The far broader array of investment choices over the standard menu of funds gives a brokerage account a substantial investment edge as well. Most stock mutual funds seldom beat the averages, are grossly inefficient and wasteful, and worst of all, are over allocated in a retirement mix. Bond funds come preloaded with what might be a distastrous, pre-loaded interest rate risk that can hurt the investor at the very time they need the principle back. The ability to offer individual pieces which can be better allocated, cheaper to own, more sharply attuned to inherent risks, as well as better liquidity, can help the investor achieve superior results.

    And results is what it is all about. Every time I read one of these tomes on 401(k)s, I feel I have to remind the people who write them that the point of having a 401(k) is not just to have one. If the vehicle doesn’t give you more money at retirement than what you put in, there is little point in the exercise. And sadly, that is the very result millions of employees are living with right now.

    I have yet to see ONE rollover account that I would be personally proud of if I had managed it myself. And that is a disgrace.

  3. Ary, you make some good points, others that I might quibble with. I’ll keep it to one question: how do you feel about advisor-managed participant brokerage accounts within a 401(k)?

    • admin says:

      Skip, great question. Most of my problems with self directed accounts would be eliminated if there were an advisor leading the participant, but my concerns over the plan sponsor in terms of liability is still there.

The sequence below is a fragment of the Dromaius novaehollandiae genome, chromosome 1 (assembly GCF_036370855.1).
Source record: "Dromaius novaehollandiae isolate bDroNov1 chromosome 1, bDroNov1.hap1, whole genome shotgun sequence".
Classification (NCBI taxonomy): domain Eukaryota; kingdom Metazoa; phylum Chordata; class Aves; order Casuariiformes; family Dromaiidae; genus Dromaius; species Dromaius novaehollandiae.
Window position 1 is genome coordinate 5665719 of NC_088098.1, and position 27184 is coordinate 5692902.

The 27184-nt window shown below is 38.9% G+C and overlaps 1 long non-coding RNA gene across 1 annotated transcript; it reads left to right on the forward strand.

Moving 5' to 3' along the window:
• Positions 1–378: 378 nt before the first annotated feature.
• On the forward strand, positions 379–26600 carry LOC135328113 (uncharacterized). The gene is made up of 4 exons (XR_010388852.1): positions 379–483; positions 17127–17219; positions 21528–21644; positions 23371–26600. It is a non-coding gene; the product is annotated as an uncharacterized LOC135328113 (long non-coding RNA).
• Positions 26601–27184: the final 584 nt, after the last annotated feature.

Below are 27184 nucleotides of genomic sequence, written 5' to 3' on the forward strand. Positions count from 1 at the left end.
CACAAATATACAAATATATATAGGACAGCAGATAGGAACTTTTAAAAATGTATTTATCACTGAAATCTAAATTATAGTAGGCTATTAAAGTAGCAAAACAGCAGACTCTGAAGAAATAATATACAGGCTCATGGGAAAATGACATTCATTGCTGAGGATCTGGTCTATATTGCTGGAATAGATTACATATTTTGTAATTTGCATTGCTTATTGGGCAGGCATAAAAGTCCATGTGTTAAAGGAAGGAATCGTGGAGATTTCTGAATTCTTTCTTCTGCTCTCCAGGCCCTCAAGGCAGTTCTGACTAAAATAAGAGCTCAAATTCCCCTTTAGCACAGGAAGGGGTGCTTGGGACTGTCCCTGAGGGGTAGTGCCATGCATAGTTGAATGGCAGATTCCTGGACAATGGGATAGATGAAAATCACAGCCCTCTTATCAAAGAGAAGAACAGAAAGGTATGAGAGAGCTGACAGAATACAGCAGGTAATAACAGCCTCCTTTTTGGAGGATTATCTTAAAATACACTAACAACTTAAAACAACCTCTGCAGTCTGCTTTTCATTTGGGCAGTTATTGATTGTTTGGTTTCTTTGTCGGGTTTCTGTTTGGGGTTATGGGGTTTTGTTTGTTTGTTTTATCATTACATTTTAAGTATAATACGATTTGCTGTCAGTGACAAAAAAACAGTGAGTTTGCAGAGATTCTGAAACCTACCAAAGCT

4. I hear from a lot of experts that returns in SDBA’s are inferior, yet I’ve have never actually seen hard evidence (a study) to support this. Where do you find support for your statement that “First off, most participants that opt for self directed brokerage accounts do worse than participants who utilize the investment options selected by the plan sponsors, as advised by a financial advisor.”?

    • admin says:

      Over the years, there were studies that showed SDBA returns were inferior and I saw it firsthand with the plan I handled.

  5. Roger levy says:

    Ari, Are not brokerage window accounts subject to the obligation of plan fiduciaries to monitor investment performance? And, if so, and they find imprudent investments, are they not powerless to intervene, leaving, as the sole option, termination of brokerage window option? I find little authority on these questions.

  6. Jim Rothaus says:

    Ari, how do you feel about only allowing the employee source of deferrals to be placed into a brokerage account. Does this help an employer or hurt one?

Leave a Reply

Your email address will not be published. Required fields are marked *